The financial burden borne by people living in a changing climate is known as the “social cost of carbon.”  It is the sum total of costs like property loss from sea level rise, the increased cost of treating mosquito-borne diseases, and loss from heat waves, drought, and other extreme weather.  A recent study of the economic risks posed by climate change showed that sea level rise, for instance, will inundate up to $100 billion of U.S. real estate by mid-century.  That is part of the social cost of carbon. 

Scientists and economists will tell you that some costs of climate change are hard to quantify.  How do you calculate the cost of an extinct species?  What does it cost to leave future generations with warmer, more acidic, less bio-diverse oceans?  It is hard to price it all out, but the costs are still real. 

U.S. government estimates of the social cost of carbon are just over forty dollars per ton of carbon dioxide emitted today.  The current price on carbon pollution is effectively zero. 

By making carbon pollution free, we subsidize fossil fuel companies to the tune of hundreds of billions of dollars annually.  By making carbon pollution free, we fix the game, favoring polluters over newer and cleaner technologies that harvest the wind, sun, and waves.  Corporate polluters, not bearing the costs of their products, are in effect cheating their competitors. 

As University of Chicago Economics Professor Michael Greenstone recently explained, this concept is widely accepted in his field:

“The media always reports that there’s near consensus amongst scientists about the fact that human activity impacts climate change.  What does not receive as much attention is that there’s even greater consensus amongst economists, starting from Milton Friedman and moving into the most left-wing economists that you could find, that the obvious correct public policy solution to this is to put a price on carbon.  It’s not controversial.”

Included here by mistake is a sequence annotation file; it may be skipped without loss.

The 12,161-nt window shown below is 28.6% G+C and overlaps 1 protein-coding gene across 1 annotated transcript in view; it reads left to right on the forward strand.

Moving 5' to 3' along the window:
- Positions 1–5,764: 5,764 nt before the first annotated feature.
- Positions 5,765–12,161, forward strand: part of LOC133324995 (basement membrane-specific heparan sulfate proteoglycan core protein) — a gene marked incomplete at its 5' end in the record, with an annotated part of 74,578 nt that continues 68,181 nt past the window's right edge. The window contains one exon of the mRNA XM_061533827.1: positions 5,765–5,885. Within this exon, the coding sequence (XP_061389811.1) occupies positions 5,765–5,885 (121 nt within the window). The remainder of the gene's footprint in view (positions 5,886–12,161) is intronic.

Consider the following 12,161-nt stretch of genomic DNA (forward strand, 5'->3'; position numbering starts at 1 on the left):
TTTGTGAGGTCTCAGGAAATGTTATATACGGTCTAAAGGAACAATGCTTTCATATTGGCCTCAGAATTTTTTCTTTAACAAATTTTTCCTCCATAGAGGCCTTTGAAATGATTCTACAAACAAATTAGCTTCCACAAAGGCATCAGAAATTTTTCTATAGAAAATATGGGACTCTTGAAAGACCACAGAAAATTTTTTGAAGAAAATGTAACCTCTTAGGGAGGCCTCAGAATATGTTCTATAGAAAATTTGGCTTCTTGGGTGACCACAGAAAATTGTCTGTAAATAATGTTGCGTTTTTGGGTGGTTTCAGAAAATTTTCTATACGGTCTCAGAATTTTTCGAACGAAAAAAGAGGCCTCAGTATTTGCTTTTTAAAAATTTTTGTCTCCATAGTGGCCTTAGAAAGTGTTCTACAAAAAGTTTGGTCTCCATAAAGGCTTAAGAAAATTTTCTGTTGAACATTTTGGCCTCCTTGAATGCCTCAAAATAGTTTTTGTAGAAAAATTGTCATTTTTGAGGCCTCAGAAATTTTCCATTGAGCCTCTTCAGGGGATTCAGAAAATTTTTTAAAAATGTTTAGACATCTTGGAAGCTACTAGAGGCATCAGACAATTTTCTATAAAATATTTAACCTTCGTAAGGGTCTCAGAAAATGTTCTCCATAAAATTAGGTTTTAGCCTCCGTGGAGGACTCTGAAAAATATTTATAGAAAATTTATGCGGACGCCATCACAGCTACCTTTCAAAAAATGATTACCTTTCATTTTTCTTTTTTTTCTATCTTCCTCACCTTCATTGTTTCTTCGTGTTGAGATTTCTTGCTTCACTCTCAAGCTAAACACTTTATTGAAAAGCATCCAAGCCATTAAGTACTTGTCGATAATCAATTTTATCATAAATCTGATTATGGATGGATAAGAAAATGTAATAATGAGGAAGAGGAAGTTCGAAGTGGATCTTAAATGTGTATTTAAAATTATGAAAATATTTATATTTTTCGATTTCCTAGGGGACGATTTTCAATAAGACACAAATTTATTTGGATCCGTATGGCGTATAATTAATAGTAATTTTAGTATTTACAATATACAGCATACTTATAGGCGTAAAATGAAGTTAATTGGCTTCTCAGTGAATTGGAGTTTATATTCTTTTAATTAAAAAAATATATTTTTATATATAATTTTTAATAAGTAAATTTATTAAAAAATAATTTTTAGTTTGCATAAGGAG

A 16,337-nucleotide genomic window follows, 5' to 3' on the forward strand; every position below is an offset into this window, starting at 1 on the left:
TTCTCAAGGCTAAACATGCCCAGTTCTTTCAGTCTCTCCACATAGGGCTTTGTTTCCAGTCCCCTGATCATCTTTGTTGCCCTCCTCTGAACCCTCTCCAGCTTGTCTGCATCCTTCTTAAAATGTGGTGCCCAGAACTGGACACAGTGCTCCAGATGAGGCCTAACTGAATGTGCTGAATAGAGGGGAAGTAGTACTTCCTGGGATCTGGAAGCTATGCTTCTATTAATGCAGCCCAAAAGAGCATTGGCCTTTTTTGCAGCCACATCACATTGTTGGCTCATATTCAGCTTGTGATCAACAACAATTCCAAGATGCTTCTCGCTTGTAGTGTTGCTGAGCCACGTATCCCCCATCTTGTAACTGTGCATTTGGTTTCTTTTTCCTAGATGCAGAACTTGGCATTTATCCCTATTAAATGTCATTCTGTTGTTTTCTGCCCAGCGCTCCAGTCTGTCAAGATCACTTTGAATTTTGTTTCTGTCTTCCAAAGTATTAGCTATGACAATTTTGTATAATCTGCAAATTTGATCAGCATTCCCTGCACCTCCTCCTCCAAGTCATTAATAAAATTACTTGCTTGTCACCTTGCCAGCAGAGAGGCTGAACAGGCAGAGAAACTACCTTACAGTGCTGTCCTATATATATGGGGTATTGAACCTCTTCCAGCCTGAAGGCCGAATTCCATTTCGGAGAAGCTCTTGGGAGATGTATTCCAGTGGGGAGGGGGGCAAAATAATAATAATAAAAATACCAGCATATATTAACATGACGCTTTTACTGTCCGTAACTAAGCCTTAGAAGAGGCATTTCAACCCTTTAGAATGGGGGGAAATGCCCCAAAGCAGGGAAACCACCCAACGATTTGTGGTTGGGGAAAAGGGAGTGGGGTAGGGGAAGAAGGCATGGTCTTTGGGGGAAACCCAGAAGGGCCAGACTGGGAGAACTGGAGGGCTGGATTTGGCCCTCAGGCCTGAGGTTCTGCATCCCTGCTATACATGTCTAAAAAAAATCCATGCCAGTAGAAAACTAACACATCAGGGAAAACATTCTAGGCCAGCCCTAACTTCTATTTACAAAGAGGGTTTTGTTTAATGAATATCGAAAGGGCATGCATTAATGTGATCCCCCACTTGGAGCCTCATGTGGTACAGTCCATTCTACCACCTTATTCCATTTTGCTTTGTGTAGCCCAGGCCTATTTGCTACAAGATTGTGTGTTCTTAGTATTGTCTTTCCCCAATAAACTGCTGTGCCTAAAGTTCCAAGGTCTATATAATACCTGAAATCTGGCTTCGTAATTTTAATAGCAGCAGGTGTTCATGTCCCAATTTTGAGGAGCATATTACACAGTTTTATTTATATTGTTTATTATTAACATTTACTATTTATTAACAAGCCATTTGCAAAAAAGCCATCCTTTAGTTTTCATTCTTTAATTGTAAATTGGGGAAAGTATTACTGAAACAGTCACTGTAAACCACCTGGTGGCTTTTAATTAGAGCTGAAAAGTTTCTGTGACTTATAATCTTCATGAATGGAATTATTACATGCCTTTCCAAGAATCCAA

Once upon a time, climate change wasn’t so controversial in Washington either.  Not long ago, Republicans joined Democrats in pushing for action on climate.  Leading Republican voices agreed that the dangers of climate change were real. Leading Republican voices agreed that carbon emissions were the culprit. And leading Republican voices agreed that Congress had the responsibility to act.  I have Republican colleagues in the Senate who introduced, cosponsored, or voted for climate legislation in the past.  Some of the proposals were market-based, revenue-neutral, tools, aligned with Republican free-market values.  Some called for a fee on carbon pollution to cut income taxes.  There was a steady pulse of activity—an exchange of ideas and real debate. 

Then, the heartbeat flatlined.  Republican calls for climate action fell silent.  Something happened, right around 2010. 

It was the Supreme Court’s 2010 decision in Citizens United v. Federal Election Commission—one of the Court’s most disgraceful decisions.

In a nutshell, Citizens United says this: corporations are people; money is speech; so there can be no limit to corporate money influencing American elections.  If that doesn’t seem right, it’s because it’s not.

Improper fact-finding by the five conservative activists on the Supreme Court concluded that corporate spending could not ever corrupt elections—just couldn’t do it.  By some magic, it’s pure.